Viewpoint - Why CCGs do need nurses' input

Nurses have specific skills that will help CCGs improve care and outcomes.

Yvonne Sawbridge: 'Integrating care demands strong relationship-building skills which are bread and butter to nurses'
Yvonne Sawbridge: 'Integrating care demands strong relationship-building skills which are bread and butter to nurses'

Clinical commissioning groups (CCGs) need to understand the added value that nurses bring to the commissioning table and how this benefits patients. But as the debate continues over the tokenistic requirement to have nurses on CCG boards, there is a danger that GP commissioners will miss the point.

Unlike the expertise that, for example, accountants bring, it is not as easy to see that nurses' input is going to be beneficial.

Commissioning is a complex task demanding creative problem-solving and risk management based on professional experience. A multidisciplinary approach will achieve the best outcomes for patients as nurses, doctors and allied healthcare professionals are all trained to see different aspects of the human condition.

Integrating care demands strong relationship-building skills and partnership working. These skills are bread and butter to nurses. This is the case whether a health visitor is discussing safeguarding concerns with parents prior to a referral to social services while being able to maintain a relationship with that family. Or whether a district nurse is managing conflicts that may occur during interagency and/or family discussions about an elderly patient wishing to die at home.

The skills needed to reach a consensus in such situations are as valuable in the boardroom as in frontline care.

Contracting input
CCG boards need individuals who can contribute specific expertise to the task of agreeing provider contracts as well as performing the corporate and strategic role required from all board members.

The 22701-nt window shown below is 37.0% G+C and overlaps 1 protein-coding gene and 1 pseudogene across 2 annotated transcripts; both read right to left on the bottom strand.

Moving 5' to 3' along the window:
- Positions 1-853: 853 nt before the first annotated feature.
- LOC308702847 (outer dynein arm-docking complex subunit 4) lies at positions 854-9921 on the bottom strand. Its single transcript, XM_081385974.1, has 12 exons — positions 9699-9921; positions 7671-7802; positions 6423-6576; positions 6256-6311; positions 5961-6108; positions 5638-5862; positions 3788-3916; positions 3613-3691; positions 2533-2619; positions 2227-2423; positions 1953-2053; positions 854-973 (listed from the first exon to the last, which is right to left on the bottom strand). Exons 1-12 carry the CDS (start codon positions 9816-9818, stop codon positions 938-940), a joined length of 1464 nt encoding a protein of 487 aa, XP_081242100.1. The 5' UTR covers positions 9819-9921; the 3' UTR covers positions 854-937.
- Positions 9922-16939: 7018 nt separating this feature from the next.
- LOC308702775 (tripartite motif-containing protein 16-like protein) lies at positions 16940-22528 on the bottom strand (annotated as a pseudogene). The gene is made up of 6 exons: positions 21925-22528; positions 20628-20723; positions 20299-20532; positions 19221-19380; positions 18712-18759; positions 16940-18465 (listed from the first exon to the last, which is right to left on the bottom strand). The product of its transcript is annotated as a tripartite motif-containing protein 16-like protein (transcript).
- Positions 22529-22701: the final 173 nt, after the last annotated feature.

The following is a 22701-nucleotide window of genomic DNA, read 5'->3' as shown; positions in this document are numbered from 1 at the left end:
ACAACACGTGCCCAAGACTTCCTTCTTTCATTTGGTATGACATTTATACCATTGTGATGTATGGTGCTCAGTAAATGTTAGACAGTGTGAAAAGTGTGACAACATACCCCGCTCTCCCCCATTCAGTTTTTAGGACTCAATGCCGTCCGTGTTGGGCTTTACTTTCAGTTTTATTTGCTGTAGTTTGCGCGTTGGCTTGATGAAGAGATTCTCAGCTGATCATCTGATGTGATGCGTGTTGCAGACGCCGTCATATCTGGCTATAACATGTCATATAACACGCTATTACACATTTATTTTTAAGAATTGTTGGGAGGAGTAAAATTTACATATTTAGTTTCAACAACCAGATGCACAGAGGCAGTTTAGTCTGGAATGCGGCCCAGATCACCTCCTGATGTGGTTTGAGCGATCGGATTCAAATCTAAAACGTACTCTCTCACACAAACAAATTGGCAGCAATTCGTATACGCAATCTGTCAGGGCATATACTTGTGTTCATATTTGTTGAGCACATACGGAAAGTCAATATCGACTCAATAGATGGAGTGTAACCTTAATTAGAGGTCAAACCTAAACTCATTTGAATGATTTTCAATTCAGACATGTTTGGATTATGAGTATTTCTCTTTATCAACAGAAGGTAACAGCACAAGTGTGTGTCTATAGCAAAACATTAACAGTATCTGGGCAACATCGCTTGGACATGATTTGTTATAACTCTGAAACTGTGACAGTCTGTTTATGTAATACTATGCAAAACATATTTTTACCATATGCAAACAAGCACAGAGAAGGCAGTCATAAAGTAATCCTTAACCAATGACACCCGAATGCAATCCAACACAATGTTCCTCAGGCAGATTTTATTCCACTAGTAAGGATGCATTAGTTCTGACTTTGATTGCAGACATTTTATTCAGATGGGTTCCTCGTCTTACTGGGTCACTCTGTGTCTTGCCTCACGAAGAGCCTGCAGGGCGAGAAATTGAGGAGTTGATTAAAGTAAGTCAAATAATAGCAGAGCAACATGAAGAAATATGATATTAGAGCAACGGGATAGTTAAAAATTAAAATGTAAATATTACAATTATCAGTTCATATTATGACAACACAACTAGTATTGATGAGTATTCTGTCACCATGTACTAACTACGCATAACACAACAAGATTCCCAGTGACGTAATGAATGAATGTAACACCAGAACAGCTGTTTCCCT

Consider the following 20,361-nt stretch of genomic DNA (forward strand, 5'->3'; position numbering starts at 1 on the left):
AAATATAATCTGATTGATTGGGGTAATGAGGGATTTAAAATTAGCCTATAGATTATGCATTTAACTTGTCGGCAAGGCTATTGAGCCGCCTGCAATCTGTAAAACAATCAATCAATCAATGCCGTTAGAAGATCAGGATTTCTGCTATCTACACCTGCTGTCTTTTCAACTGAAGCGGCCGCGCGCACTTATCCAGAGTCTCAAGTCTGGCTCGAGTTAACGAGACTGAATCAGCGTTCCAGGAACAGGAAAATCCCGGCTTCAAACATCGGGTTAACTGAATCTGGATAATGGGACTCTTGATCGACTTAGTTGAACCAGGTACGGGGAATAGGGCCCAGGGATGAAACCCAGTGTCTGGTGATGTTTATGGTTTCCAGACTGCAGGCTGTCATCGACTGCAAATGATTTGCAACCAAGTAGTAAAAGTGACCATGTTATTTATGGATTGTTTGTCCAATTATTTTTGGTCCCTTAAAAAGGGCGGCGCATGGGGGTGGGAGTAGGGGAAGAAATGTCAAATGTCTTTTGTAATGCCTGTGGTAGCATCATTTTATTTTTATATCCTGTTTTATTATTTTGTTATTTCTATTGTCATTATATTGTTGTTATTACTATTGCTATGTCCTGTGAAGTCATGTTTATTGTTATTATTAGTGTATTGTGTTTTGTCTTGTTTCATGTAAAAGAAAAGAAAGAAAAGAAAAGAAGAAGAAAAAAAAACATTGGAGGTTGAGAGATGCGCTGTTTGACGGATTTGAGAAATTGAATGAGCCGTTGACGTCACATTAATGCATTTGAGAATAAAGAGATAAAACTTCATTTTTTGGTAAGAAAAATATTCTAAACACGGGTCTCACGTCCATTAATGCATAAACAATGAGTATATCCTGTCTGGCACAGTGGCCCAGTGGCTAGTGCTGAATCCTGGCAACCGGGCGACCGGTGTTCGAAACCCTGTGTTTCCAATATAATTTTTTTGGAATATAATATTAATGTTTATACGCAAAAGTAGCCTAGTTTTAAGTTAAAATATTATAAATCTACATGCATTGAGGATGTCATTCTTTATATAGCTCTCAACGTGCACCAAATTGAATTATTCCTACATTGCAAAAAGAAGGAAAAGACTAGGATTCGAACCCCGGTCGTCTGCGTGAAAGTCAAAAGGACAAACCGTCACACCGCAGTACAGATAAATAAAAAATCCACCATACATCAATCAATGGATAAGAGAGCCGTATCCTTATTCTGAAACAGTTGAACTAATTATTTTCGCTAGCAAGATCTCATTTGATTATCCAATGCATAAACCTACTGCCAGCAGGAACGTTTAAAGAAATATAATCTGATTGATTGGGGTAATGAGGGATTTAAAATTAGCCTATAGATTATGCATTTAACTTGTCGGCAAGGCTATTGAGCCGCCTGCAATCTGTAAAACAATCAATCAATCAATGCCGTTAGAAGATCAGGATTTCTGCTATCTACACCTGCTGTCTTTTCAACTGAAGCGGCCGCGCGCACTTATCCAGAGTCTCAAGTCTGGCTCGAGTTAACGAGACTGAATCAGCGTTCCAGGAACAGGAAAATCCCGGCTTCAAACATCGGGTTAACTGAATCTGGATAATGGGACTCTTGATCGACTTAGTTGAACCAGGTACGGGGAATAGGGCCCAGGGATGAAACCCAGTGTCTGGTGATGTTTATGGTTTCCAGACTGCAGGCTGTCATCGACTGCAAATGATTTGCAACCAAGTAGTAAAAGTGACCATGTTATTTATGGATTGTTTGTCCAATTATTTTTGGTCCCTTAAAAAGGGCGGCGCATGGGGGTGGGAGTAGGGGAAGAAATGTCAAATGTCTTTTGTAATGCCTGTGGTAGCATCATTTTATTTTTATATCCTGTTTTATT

For example, how many GPs know about the NHS Institute for Innovation and Improvement's 10 high-impact actions for nursing in sufficient detail to develop metrics that could be reflected in the commissioning for quality and innovation (CQUIN) payment framework? CQUIN acts as a carrot or stick by allocating financial rewards or, if required outcomes are not delivered, penalties.

How many GPs are fully aware of the Energise for Excellence and Productive Ward programmes or that particular criteria relating to nurse staffing, development and job satisfaction link directly to improved patient outcomes? All are important quality initiatives to reflect in negotiations with providers.

Nurses' network
Finding the nurse with the right skills and expertise to deliver this role effectively is likely to be difficult. However, the NHS Alliance has developed a Nurses in Commissioning Network to help CCG boards and individual nurses understand this role, and to develop the skill set needed to maximise their impact.

  • Yvonne Sawbridge is co vice-chair of the NHS Alliance and a senior fellow of the Health Services Management Centre, University of Birmingham

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